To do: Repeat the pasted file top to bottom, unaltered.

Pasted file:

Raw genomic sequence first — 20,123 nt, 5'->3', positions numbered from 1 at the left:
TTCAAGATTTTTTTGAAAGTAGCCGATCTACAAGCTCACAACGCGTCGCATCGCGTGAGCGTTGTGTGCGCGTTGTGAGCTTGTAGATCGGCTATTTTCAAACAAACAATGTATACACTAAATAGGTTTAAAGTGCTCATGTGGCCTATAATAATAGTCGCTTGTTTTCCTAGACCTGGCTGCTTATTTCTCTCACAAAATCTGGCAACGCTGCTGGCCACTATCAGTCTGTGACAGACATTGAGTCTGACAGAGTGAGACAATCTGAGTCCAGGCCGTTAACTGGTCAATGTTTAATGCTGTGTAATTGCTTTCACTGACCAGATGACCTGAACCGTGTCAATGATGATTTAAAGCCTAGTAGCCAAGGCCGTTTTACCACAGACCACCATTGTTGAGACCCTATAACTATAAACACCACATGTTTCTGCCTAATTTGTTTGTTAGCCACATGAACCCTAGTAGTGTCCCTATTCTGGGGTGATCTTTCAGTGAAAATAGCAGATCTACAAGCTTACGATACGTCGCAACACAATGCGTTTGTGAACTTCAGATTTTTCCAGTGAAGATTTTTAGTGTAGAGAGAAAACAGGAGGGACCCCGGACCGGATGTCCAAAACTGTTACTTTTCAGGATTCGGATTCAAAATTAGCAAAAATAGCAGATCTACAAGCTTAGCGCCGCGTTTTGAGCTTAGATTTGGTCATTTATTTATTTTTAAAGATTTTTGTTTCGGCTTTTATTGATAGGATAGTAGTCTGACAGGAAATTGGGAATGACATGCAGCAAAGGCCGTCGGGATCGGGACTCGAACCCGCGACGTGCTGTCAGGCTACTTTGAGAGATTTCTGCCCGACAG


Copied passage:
Raw genomic sequence first — 20,123 nt, 5'->3', positions numbered from 1 at the left:
TTCAAGATTTTTTTGAAAGTAGCCGATCTACAAGCTCACAACGCGTCGCATCGCGTGAGCGTTGTGTGCGCGTTGTGAGCTTGTAGATCGGCTATTTTCAAACAAACAATGTATACACTAAATAGGTTTAAAGTGCTCATGTGGCCTATAATAATAGTCGCTTGTTTTCCTAGACCTGGCTGCTTATTTCTCTCACAAAATCTGGCAACGCTGCTGGCCACTATCAGTCTGTGACAGACATTGAGTCTGACAGAGTGAGACAATCTGAGTCCAGGCCGTTAACTGGTCAATGTTTAATGCTGTGTAATTGCTTTCACTGACCAGATGACCTGAACCGTGTCAATGATGATTTAAAGCCTAGTAGCCAAGGCCGTTTTACCACAGACCACCATTGTTGAGACCCTATAACTATAAACACCACATGTTTCTGCCTAATTTGTTTGTTAGCCACATGAACCCTAGTAGTGTCCCTATTCTGGGGTGATCTTTCAGTGAAAATAGCAGATCTACAAGCTTACGATACGTCGCAACACAATGCGTTTGTGAACTTCAGATTTTTCCAGTGAAGATTTTTAGTGTAGAGAGAAAACAGGAGGGACCCCGGACCGGATGTCCAAAACTGTTACTTTTCAGGATTCGGATTCAAAATTAGCAAAAATAGCAGATCTACAAGCTTAGCGCCGCGTTTTGAGCTTAGATTTGGTCATTTATTTATTTTTAAAGATTTTTGTTTCGGCTTTTATTGATAGGATAGTAGTCTGACAGGAAATTGGGAATGACATGCAGCAAAGGCCGTCGGGATCGGGACTCGAACCCGCGACGTGCTGTCAGGCTACTTTGAGAGATTTCTGCCCGACAG